KAATSU - specifically the KAATSU Constant Mode - was first envisioned in 1966 by Dr. Yoshiaki Sato in Tokyo. The KAATSU Cycle was subsequently developed in 1973 as a means to recover from injuries and increase compliance and ease-of-use. Rigorous academic study and medical research on KAATSU began in 1995 at the University of Tokyo. Its adoption in Japan transformed the effects of traditional athletic training, speed of rehabilitation, and recovery. After decades of experimenting and proving enhancement of blood circulation and increased hormonal production through practical, noninvasive protocols, KAATSU established the BFR market. KAATSU remains the BFR market's global leader with an unparalleled safety record and widespread adoption in the athletic performance, rehabilitation, and recovery markets.
In 1966, Yoshiaki Sato's legs felt numb while he was sitting on a tatami mat floor in the traditional Japanese posture ("seiza"). He realized that his blood circulation was blocked in his lower legs. This moment of inspiration led him to create the original concept of blood flow restriction training and to pursue a lifetime of exploration, research and discovery in the field.
Between 1966 and 1973, Sato continued to self-experiment daily on himself. He compiled detailed data while applying different sizes of bicycle tubes, ropes and bands at different pressures on various parts of his body. He methodically kept track of what type of bands and pressures were safe and worked best.
In 1973, Sato fractured his ankle and tore the ligaments around his knee. With a plaster cast, he rehabilitated himself with his early KAATSU bands by repeatedly applying pressure on and off while doing isometric exercises for 30 seconds on and a few seconds off three times per day. This was the first application of the KAATSU Cycle Mode that prevented muscle atrophy during his rehabilitation.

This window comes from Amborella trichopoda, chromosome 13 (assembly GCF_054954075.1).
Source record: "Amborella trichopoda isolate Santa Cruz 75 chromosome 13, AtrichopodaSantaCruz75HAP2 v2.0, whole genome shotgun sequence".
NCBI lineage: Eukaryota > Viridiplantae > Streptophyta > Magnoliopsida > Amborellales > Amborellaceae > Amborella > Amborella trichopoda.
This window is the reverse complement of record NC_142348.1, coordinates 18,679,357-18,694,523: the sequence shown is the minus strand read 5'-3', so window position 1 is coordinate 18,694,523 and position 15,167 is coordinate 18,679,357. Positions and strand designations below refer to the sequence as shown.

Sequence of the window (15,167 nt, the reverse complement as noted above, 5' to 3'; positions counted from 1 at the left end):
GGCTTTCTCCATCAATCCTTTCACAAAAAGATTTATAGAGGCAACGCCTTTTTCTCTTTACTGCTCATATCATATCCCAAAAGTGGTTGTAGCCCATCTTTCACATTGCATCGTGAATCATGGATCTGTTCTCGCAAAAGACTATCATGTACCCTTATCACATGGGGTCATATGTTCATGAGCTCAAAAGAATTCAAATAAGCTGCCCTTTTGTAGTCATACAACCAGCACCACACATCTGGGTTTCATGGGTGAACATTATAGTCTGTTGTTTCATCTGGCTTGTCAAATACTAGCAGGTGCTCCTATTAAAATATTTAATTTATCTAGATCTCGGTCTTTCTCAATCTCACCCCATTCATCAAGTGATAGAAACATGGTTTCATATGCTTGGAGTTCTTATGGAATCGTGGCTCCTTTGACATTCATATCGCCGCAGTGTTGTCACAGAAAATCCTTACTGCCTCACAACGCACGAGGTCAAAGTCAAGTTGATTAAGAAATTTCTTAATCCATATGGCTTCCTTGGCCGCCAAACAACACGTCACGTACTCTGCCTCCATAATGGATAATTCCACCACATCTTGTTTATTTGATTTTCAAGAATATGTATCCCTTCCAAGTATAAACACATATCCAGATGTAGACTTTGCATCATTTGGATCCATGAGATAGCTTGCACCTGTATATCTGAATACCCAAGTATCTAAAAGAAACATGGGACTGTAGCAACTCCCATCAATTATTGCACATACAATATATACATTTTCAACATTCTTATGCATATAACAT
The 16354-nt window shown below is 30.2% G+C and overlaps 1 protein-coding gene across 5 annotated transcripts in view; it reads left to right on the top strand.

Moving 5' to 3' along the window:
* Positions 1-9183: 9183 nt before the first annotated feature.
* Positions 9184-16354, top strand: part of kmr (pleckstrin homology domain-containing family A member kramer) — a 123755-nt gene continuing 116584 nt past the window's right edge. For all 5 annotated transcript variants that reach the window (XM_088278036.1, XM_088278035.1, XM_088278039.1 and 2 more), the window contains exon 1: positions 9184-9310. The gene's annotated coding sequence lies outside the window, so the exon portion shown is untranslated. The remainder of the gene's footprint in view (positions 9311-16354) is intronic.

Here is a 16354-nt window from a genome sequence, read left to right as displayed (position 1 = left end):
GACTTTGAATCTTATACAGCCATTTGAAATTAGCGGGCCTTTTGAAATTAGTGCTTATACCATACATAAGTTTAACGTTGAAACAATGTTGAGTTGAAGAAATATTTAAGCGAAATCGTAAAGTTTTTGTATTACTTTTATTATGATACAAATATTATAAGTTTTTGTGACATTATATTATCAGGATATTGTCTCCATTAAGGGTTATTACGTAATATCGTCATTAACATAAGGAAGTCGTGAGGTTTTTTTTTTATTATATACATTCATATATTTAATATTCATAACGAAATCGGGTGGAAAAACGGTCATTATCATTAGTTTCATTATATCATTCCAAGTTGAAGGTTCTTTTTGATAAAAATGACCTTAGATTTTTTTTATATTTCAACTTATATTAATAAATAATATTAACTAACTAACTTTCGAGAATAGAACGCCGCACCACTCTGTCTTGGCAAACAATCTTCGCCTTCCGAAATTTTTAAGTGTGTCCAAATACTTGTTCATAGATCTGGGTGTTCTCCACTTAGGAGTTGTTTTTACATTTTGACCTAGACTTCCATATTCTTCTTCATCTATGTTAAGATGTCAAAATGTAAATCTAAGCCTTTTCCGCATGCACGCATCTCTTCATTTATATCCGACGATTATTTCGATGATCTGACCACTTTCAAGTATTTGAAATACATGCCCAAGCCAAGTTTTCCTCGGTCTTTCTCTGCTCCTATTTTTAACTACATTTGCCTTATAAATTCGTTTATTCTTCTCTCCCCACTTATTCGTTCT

In 1994, Sato applied for his first patents in Japan (Patent No. 2670421), U.S.A. (Patent No. 6149618), and Europe (UK, Germany, France, Italy with 94206403.0) as he began to manufacture and commercialize the first KAATSU bands in Japan.
In 1997, KAATSU introduced the KAATSU Specialist Education Program in Japan. He also began research and clinical tests at the University of Tokyo Hospital at the 22nd Century Medical and Research Center. The program was expanded in the United States and Europe in 2014.
Since used by the USA Winter Olympic Team in 2014, the U.S. military, and athletes at the 2016 Rio Olympic Games, KAATSU has expanded to 49 countries in Europe, North America, South America, Asia, Oceania and Africa - and by Mount Everest climbers and English Channel swimmers as well as paraplegics, people up to 104 years, and individuals of all ages and backgrounds who want to lose weight and gain muscle tone.